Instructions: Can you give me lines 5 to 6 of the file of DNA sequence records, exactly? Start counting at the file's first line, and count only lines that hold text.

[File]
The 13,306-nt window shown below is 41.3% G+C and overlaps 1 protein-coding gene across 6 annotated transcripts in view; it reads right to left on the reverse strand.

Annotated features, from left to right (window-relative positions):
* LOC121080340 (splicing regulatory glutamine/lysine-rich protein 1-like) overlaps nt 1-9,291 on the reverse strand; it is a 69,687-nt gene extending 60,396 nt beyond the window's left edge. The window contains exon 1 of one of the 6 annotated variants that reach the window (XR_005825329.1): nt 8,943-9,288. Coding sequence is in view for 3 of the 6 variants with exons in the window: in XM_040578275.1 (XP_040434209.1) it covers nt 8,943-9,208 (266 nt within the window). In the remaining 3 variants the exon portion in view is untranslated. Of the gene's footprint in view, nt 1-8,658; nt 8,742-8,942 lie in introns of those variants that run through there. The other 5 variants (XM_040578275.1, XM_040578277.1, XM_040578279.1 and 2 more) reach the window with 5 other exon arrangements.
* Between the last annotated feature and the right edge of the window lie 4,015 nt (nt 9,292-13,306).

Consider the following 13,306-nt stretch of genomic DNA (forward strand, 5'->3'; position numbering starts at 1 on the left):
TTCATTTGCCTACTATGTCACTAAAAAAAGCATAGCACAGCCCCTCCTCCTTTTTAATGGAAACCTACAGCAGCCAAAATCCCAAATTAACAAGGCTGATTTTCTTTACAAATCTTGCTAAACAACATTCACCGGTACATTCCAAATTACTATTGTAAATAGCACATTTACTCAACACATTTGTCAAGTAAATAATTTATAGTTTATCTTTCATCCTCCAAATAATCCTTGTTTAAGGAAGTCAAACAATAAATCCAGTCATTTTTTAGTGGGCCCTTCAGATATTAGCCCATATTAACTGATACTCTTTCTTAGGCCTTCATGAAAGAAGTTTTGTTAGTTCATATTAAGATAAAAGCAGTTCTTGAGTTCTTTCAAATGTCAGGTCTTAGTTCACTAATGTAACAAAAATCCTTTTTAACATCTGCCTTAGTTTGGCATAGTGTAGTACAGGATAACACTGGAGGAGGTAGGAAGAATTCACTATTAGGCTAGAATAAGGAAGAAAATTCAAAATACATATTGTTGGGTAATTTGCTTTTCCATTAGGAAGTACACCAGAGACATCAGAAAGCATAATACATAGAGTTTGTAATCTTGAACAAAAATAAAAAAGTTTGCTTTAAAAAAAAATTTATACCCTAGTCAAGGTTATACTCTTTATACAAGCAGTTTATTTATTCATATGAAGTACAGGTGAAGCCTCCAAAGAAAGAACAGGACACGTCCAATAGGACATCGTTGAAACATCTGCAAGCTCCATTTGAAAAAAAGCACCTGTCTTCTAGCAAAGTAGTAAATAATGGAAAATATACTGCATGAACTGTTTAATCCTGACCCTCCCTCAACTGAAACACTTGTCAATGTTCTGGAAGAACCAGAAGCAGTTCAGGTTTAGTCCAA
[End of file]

Consider the following 13,306-nt stretch of genomic DNA (forward strand, 5'->3'; position numbering starts at 1 on the left):
TTCATTTGCCTACTATGTCACTAAAAAAAGCATAGCACAGCCCCTCCTCCTTTTTAATGGAAACCTACAGCAGCCAAAATCCCAAATTAACAAGGCTGATTTTCTTTACAAATCTTGCTAAACAACATTCACCGGTACATTCCAAATTACTATTGTAAATAGCACATTTACTCAACACATTTGTCAAGTAAATAATTTATAGTTTATCTTTCATCCTCCAAATAATCCTTGTTTAAGGAAGTCAAACAATAAATCCAGTCATTTTTTAGTGGGCCCTTCAGATATTAGCCCATATTAACTGATACTCTTTCTTAGGCCTTCATGAAAGAAGTTTTGTTAGTTCATATTAAGATAAAAGCAGTTCTTGAGTTCTTTCAAATGTCAGGTCTTAGTTCACTAATGTAACAAAAATCCTTTTTAACATCTGCCTTAGTTTGGCATAGTGTAGTACAGGATAACACTGGAGGAGGTAGGAAGAATTCACTATTAGGCTAGAATAAGGAAGAAAATTCAAAATACATATTGTTGGGTAATTTGCTTTTCCATTAGGAAGTACACCAGAGACATCAGAAAGCATAATACATAGAGTTTGTAATCTTGAACAAAAATAAAAAAGTTTGCTTTAAAAAAAAATTTATACCCTAGTCAAGGTTATACTCTTTATACAAGCAGTTTATTTATTCATATGAAGTACAGGTGAAGCCTCCAAAGAAAGAACAGGACACGTCCAATAGGACATCGTTGAAACATCTGCAAGCTCCATTTGAAAAAAAGCACCTGTCTTCTAGCAAAGTAGTAAATAATGGAAAATATACTGCATGAACTGTTTAATCCTGACCCTCCCTCAACTGAAACACTTGTCAATGTTCTGGAAGAACCAGAAGCAGTTCAGGTTTAGTCCAA